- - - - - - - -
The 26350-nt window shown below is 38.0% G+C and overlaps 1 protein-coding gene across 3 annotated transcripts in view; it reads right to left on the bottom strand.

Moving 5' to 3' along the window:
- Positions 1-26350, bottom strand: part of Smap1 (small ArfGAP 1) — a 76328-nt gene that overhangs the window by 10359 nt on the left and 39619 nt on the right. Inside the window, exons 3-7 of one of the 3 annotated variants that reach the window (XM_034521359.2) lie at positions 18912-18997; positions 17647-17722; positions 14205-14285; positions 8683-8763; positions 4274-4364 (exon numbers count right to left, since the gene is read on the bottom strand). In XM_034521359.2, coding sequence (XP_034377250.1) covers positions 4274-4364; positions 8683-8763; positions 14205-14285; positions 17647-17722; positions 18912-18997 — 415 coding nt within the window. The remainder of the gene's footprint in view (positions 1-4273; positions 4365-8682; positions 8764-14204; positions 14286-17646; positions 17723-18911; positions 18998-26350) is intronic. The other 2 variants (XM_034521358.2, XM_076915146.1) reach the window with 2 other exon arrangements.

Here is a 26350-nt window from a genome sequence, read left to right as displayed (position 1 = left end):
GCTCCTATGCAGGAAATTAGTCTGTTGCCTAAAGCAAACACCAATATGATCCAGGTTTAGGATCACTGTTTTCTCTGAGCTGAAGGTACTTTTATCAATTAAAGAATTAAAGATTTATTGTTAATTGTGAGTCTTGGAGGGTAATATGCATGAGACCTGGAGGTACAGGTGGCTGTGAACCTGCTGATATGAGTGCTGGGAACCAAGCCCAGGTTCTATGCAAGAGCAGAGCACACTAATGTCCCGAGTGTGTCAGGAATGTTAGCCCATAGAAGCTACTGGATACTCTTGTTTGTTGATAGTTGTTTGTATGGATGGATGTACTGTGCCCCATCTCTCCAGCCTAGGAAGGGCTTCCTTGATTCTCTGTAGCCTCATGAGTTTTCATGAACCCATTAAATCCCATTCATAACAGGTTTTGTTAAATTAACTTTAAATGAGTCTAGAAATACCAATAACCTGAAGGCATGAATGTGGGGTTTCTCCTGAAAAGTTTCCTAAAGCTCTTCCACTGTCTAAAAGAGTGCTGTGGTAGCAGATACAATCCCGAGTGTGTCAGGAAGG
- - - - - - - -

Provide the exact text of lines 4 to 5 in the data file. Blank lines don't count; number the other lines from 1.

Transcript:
Here is a 26350-nt window from a genome sequence, read left to right as displayed (position 1 = left end):
GCTCCTATGCAGGAAATTAGTCTGTTGCCTAAAGCAAACACCAATATGATCCAGGTTTAGGATCACTGTTTTCTCTGAGCTGAAGGTACTTTTATCAATTAAAGAATTAAAGATTTATTGTTAATTGTGAGTCTTGGAGGGTAATATGCATGAGACCTGGAGGTACAGGTGGCTGTGAACCTGCTGATATGAGTGCTGGGAACCAAGCCCAGGTTCTATGCAAGAGCAGAGCACACTAATGTCCCGAGTGTGTCAGGAATGTTAGCCCATAGAAGCTACTGGATACTCTTGTTTGTTGATAGTTGTTTGTATGGATGGATGTACTGTGCCCCATCTCTCCAGCCTAGGAAGGGCTTCCTTGATTCTCTGTAGCCTCATGAGTTTTCATGAACCCATTAAATCCCATTCATAACAGGTTTTGTTAAATTAACTTTAAATGAGTCTAGAAATACCAATAACCTGAAGGCATGAATGTGGGGTTTCTCCTGAAAAGTTTCCTAAAGCTCTTCCACTGTCTAAAAGAGTGCTGTGGTAGCAGATACAATCCCGAGTGTGTCAGGAAGG